By Johan Vedel.
There are subtle rhythms in nature. If a rhythm is speeded up to around 20 cycles per second, it becomes a tone. Humans and animal’s blood is pumped through the body in a rhythmic pattern. Our respiration flows within a rhythmic framework at a faster or slower pace. Walking too takes place as a repeated rhythm.
These very basic rhythms are also used within meditation. Mystics have always used the breath for meditation and as a means of remembering God’s name. As the Indian poet Kabir Das said, “The breath that does not remember the Beloved is a wasted breath”. There is a story of a sufi teacher, who, for the vocal remembrance of God’s name, would use the rhythm of his own pulse as the basic rhythm for spiritual practice.
The healing power of music is well known. Shamans of old cultures sounded a drum to induce a state in which the treatment needed to cure a particular disease was clearly seen. The shaman would then communicate with spirits of the netherworld, upper world and everything in between, so as to mediate between the physical and non-physical worlds. My point is that mysticism and healing in this way are interwoven.
Sufis are sometimes compared to shamans, as they stand between the divine and the human world, and can mediate between the two. At least, some Sufis can, by no means each and everyone. The traditional position of Sufis, especially Sufi saints, is to be in the space between the physical and non-physical plane. Here we see a link to the samâ practice, which brings the participants one step closer to God, or to experience the Divine, by means of meditation on mystical poems set to music.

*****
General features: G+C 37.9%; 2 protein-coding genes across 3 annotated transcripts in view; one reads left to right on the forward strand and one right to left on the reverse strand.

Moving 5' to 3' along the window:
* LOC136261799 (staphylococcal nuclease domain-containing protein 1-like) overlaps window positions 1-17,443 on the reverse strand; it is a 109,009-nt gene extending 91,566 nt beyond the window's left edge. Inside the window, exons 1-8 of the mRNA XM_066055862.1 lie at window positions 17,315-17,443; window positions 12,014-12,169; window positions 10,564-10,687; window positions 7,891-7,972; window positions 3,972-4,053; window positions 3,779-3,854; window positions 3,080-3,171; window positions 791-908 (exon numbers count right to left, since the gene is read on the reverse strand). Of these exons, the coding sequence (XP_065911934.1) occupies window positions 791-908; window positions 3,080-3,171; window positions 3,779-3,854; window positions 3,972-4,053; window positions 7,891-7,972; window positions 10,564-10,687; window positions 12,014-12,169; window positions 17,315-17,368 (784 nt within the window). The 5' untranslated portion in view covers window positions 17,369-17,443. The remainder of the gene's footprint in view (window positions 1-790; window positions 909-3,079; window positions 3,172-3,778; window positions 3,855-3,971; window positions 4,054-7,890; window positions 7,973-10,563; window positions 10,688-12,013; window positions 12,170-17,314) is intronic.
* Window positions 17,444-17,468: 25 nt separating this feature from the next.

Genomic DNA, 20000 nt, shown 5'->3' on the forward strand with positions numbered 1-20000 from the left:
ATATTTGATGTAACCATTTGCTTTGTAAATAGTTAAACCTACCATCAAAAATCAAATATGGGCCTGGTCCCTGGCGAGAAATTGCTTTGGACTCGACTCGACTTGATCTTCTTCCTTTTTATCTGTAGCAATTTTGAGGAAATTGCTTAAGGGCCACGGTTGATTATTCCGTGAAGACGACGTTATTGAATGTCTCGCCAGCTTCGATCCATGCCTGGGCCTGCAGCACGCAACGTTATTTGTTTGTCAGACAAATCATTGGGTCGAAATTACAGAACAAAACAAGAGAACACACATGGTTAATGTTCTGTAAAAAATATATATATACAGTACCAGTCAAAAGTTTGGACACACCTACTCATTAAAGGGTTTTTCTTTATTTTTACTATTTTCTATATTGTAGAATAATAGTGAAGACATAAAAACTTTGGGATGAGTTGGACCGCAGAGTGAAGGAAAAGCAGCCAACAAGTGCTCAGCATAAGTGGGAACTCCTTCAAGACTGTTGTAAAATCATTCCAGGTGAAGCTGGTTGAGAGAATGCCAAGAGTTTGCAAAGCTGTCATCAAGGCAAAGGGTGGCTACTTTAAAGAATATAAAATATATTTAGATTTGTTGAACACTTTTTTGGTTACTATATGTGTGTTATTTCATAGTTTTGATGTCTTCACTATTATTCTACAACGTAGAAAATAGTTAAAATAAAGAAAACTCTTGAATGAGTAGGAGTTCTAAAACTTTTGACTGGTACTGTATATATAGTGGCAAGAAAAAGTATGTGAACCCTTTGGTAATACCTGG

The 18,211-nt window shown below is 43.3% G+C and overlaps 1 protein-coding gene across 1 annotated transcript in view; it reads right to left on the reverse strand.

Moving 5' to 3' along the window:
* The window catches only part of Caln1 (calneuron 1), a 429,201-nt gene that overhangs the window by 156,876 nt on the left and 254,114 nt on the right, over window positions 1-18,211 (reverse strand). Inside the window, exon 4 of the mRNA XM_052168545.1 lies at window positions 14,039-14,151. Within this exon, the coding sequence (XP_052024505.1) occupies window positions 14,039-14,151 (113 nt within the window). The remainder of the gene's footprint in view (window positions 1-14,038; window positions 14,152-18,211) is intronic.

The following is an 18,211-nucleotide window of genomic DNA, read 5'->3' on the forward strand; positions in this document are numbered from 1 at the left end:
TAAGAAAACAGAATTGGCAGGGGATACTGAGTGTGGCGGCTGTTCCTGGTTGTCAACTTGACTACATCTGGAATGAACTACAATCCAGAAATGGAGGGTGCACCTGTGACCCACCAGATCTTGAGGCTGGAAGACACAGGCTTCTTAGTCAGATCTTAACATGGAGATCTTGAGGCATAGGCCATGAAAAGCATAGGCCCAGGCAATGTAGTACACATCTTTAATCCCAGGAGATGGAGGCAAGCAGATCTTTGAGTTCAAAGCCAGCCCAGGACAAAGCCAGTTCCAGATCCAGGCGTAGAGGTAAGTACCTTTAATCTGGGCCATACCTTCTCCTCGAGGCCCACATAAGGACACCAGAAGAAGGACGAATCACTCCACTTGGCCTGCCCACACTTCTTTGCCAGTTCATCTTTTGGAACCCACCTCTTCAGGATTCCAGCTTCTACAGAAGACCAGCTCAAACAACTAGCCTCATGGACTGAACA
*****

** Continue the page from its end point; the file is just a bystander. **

There has always been a certain element of therapy attached to music. For instance, in old Greece, the harp was used for music therapy, and in Turkey before anesthetics were introduced, the oud was used to calm down the patient before and during an operation, the oud’s sweet tones being the only way to control the pain. An oud player was therefore often present at medical operations. The Danish physicist Christian A. Volf had dental surgery without anesthetics while listening to a specially designed sound record. Researchers at the Niels Bohr Institute of Copenhagen have a research project based on the premise that nervous signals are transmitted as sound.
Music, especially the indigenous types, contain a certain element of mysticism, in that music can be used to experience unity with the divine or a higher power. Being a practitioner of Hindustani classical music for many years, I have experienced the healing properties of this music. One of the effects is an induced calmness and a subjectively experienced activation of the central nervous system and the peripheral nervous system, leading to optimized control of muscles, mental excess and rehabilitation after severe stress, especially while playing raga Durga, Durgavati and Durgeshwari.Water-garden photo by Morguefile
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